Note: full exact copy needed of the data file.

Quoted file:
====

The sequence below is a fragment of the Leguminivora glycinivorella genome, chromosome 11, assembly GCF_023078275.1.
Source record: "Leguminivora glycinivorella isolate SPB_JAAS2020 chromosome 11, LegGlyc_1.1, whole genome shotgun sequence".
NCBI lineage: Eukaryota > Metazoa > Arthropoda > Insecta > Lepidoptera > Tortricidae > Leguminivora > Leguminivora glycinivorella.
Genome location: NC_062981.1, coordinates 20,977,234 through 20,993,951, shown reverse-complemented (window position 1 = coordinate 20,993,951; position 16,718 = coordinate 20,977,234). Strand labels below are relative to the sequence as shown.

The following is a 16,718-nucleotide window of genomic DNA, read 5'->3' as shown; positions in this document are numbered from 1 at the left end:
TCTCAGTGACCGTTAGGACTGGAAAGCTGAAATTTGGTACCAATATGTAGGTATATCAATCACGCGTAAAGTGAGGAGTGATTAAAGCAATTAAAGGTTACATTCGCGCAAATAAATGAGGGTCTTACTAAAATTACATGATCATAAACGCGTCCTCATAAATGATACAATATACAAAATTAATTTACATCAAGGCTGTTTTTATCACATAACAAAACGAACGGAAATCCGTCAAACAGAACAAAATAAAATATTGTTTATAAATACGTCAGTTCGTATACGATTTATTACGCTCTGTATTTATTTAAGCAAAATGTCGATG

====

The sequence below is a fragment of the Leguminivora glycinivorella genome, chromosome 11, assembly GCF_023078275.1.
Source record: "Leguminivora glycinivorella isolate SPB_JAAS2020 chromosome 11, LegGlyc_1.1, whole genome shotgun sequence".
NCBI lineage: Eukaryota > Metazoa > Arthropoda > Insecta > Lepidoptera > Tortricidae > Leguminivora > Leguminivora glycinivorella.
Genome location: NC_062981.1, coordinates 20,977,234 through 20,993,951, shown reverse-complemented (window position 1 = coordinate 20,993,951; position 16,718 = coordinate 20,977,234). Strand labels below are relative to the sequence as shown.

The following is a 16,718-nucleotide window of genomic DNA, read 5'->3' as shown; positions in this document are numbered from 1 at the left end:
TCTCAGTGACCGTTAGGACTGGAAAGCTGAAATTTGGTACCAATATGTAGGTATATCAATCACGCGTAAAGTGAGGAGTGATTAAAGCAATTAAAGGTTACATTCGCGCAAATAAATGAGGGTCTTACTAAAATTACATGATCATAAACGCGTCCTCATAAATGATACAATATACAAAATTAATTTACATCAAGGCTGTTTTTATCACATAACAAAACGAACGGAAATCCGTCAAACAGAACAAAATAAAATATTGTTTATAAATACGTCAGTTCGTATACGATTTATTACGCTCTGTATTTATTTAAGCAAAATGTCGATG